So why the hell wasn't this surprising or shocking? We knew this was coming eventually, but  it had gotten terribly familiar, easy, and comfortable to just go through our normal routine here. We knew that we'd have a day - hopefully not a middle of the night - when a nurse would periodically check in with us to share such cripplingly odd details as "they just put him on the heart/lung machine and they're working on dissecting around the old heart." That really happened. We also knew that we stood a good chance of having a few misfires: a few OR preps that ended with a heart going somewhere else because it just wasn't right for you. There wasn't ever going to be a true "holy shit!" moment, rather we fully expected to just roll gently into fear and excitement. Still, we waited one month - to the day - from you being listed for transplant to your crappy heart being put into a medical research library. Nothing suggested this would happen so soon. I don't want to over-inflate my prognosticatory tendencies, but I totally saw this coming. How, you might wonder?

Indicator #1: Eerily perfect timing. It's been exactly four weeks, to the day, since the decision was made to list you for a heart transplant. Also, we had started talking with your cardiologists back in Portland about possibly transferring back there to wait for a heart to become available. After your Dad and I totally spaced out a meeting to discuss details yesterday afternoon, I was really anxious about looking like an asshat in front of your cardiology team, but everyone was so excited about your new heart this morning that any transgressions on our part were entirely forgotten. Plus, we got to the hospital just when everyone started looking for us to share the news. No two AM frantic call, no panicked hunting us down while we were out grabbing dinner.

Indicator #2: Your Aunt Erin's dedication to and success in her chosen career. As you will shortly come to know, one of the people who loves you most fiercely in all the world is your Aunt Erin. She has been on call, ready to be here at the drop of a hat from before you were even born, to a point where she has recently put off making substantial plans that would make her in any way unavailable. There was, however, a conference that put her out of town and essentially unaccessible today. A few weeks ago, she mused to me that you were almost definitely going to get a heart when she couldn't possibly be available, and of course, that's today. 

Indicator #3: Mommy gut. I knew something was going on last night. I hoped it wasn't anything bad looming on the horizon, but as soon as we got in this morning to find you plastered with your trademark cranky, judgmental face with irritated whining coming from behind a bink, I knew you were fine and it had to be something else. Yup.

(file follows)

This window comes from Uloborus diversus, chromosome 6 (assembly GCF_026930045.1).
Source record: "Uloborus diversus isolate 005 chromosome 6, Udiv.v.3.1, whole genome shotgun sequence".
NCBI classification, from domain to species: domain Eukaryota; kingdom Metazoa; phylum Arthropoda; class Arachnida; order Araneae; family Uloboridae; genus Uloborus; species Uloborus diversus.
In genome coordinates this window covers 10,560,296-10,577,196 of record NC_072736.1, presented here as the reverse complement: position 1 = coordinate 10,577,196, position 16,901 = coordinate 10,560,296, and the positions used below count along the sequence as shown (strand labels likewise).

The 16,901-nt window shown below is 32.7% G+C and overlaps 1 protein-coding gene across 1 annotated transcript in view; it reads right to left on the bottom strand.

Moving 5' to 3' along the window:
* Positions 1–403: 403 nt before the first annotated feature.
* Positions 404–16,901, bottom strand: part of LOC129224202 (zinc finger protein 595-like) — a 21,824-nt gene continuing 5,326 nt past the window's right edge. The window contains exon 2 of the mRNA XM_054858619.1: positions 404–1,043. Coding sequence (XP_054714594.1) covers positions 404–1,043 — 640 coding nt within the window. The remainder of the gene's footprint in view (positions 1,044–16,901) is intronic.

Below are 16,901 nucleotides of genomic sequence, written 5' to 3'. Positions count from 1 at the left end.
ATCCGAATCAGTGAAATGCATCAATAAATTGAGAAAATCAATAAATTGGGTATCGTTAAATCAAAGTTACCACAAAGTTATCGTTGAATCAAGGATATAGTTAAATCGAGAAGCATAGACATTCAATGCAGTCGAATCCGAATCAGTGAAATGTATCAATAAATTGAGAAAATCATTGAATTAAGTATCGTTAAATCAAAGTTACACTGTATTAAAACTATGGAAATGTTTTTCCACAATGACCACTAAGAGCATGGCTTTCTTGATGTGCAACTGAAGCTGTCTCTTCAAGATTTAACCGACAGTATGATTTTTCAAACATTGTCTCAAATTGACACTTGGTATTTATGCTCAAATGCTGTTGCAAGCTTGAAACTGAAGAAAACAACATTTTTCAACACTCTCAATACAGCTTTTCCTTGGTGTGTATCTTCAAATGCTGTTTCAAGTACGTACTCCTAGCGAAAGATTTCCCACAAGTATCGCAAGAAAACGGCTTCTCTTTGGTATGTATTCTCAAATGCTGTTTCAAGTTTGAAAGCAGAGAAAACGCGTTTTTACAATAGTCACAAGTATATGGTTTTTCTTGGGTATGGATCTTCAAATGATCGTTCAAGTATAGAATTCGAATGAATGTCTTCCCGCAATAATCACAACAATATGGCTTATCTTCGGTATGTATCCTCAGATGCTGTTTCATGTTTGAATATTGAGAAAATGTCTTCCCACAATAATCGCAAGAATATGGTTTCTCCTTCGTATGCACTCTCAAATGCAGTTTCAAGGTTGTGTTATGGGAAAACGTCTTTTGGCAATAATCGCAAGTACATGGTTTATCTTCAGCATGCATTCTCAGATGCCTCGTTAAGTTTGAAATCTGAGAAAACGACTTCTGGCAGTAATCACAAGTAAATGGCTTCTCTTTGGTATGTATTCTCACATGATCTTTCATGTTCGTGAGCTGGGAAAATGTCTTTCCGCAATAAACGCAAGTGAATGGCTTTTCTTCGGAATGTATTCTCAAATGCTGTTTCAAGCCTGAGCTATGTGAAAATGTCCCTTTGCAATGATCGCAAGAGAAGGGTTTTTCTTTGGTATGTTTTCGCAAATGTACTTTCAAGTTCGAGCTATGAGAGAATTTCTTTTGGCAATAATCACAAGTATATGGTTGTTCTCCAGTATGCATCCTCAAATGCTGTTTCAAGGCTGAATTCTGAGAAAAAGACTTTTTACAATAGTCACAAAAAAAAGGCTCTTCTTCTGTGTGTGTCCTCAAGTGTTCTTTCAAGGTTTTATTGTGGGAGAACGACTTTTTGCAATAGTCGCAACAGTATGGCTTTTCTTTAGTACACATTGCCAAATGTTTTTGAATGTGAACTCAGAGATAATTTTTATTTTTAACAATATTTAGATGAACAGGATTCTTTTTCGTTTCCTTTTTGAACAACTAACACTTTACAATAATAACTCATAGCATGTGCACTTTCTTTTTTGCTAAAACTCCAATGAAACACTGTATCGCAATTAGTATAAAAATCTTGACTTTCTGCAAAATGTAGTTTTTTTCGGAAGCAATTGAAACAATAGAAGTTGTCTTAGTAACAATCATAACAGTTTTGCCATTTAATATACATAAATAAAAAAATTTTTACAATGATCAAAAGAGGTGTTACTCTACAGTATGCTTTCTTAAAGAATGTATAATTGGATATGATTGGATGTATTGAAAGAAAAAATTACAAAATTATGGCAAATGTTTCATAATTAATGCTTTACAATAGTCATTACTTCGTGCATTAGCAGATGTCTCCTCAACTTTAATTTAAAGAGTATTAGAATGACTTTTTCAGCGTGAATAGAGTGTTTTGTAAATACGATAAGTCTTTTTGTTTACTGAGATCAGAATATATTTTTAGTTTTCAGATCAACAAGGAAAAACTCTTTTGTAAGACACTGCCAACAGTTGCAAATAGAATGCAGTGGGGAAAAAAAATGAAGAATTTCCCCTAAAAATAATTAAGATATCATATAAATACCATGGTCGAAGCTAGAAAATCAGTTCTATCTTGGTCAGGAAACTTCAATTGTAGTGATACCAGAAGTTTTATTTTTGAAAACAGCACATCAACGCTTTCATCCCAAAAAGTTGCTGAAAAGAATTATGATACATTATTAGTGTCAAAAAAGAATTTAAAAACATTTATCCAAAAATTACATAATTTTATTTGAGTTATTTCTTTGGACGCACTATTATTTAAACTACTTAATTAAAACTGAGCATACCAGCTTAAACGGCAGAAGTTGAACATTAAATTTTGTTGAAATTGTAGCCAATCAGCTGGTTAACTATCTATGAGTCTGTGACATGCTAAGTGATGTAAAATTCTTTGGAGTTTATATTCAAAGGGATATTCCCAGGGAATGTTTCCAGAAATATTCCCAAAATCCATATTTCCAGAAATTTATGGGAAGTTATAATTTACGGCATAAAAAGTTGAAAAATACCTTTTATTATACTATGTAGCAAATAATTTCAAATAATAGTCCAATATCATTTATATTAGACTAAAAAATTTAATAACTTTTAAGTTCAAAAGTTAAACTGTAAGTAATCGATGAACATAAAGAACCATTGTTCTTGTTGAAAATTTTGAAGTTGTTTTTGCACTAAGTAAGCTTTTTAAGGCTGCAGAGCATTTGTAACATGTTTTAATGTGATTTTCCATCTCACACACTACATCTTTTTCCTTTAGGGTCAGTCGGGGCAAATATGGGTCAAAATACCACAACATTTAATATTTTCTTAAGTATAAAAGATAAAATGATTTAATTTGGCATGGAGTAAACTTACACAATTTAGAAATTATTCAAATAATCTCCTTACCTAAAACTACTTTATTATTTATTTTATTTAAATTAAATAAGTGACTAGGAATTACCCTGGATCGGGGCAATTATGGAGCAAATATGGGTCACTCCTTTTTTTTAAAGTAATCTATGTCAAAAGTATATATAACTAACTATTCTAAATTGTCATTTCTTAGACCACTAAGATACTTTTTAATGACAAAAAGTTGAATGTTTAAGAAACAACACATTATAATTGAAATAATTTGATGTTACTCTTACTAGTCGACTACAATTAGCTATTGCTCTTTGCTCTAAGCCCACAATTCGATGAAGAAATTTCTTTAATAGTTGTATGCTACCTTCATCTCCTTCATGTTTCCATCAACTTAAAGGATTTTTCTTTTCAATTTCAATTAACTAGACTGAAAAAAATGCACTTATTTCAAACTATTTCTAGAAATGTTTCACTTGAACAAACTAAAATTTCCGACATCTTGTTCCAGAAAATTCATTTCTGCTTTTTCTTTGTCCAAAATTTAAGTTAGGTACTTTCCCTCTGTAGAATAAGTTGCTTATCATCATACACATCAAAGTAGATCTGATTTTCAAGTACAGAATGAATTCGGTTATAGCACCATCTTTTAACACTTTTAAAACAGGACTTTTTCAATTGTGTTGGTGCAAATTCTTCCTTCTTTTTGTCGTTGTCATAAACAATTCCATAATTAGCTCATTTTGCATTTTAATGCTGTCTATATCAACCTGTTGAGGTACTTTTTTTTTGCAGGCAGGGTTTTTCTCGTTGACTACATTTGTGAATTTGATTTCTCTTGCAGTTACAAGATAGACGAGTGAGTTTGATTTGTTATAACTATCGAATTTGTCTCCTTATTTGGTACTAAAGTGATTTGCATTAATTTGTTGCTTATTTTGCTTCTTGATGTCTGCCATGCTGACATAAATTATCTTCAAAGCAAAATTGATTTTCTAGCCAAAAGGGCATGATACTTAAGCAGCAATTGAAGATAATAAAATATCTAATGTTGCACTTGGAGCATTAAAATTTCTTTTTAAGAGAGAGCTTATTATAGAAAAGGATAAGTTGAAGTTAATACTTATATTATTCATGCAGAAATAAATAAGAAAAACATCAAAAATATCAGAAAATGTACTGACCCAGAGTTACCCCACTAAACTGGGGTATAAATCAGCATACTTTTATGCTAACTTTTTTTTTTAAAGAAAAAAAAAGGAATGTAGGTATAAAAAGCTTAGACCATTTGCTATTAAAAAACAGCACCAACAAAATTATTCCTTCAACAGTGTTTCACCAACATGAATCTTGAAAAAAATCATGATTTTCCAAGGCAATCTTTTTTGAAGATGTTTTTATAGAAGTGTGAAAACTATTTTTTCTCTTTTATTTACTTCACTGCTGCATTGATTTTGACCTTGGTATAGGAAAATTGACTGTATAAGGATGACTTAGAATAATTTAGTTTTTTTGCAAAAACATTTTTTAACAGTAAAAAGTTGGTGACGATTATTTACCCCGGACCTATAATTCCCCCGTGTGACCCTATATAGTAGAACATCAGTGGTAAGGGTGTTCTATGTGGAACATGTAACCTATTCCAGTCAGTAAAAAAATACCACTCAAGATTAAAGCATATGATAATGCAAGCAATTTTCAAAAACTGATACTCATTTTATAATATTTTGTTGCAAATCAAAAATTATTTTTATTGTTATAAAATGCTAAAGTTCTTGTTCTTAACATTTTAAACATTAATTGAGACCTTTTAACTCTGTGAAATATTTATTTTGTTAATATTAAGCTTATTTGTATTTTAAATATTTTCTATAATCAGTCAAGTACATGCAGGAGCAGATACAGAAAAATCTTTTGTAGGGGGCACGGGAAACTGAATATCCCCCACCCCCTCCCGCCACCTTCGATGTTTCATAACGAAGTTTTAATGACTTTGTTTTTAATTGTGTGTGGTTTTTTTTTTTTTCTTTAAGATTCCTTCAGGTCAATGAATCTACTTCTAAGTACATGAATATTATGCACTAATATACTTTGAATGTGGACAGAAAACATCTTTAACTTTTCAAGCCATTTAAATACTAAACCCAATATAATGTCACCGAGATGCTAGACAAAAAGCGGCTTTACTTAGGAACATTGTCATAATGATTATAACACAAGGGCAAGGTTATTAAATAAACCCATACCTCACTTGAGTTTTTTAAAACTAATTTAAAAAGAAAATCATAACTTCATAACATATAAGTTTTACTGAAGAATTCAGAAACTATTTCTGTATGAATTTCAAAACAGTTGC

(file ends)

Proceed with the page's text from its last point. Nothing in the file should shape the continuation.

Indicator #4: A balloon. Until recently, I found the pervasive proliferation of balloons in pediatric facilities kind of weird. I wanted no part in it. Much of this can be owed to my neuroses about balloons, namely that they seem to possess an almost lifelike quality that makes me extremely sad when they deflate, or "die." Within a day or two of you being listed for a transplant, I caved to the collective peer pressure of being in a children's hospital and snagged you a balloon from the "Free! Take one!" collection at the front desk of the ICU. Apparently balloon technology has progressed substantially in the last decade because this sucker just wouldn't stop floating. Somewhere in the last few weeks, it got into my head that this balloon wasn't going to deflate until after you had a new heart. I knew it was going to outlast your old heart. It has lost some girth, and it's gotten a little floppy, but this morning was the first time I saw it sag on it's ribbon. 

Your Dad and I were told within the last hour that your new heart is in, it's working, and you just need to get stitched up and situated in the ICU before we can see you. Of course I'm relieved, but once again reality is just not catching up with me. I don't even know if seeing you in the messy pile you'll be in will make me really accept this situation as something that has actually happened. Your surgeon told us that as soon as you were put on bypass (having all the work of your heart and lungs done for you), your original heart started to die. Instantly. Of course this was the right course of action. Of course it was going to happen today. Of course your Dad and I are overwhelmed with relief that one of the most important yet also tragically flawed parts of your body has been mulliganed. Of course I was terrified and crushed by your last operation; it ultimately wasn't enough. I've been saying "of course" a lot today, but the sheer inevitability of this happening seems so obvious.

1 comment:

  1. Sarah Kat, Thank you for such a wonderful candid description. It makes us understand a little better what you are all going through, and even more than anything, wishing as hard as I possibly can that this is just the beginning of a truly marvellous life for Hudson, you, Ryan and your families ... and future families!.
    Much love and hugs from Brizzy, Downunder.
    (Cuzzie) Pip Grant-Taylor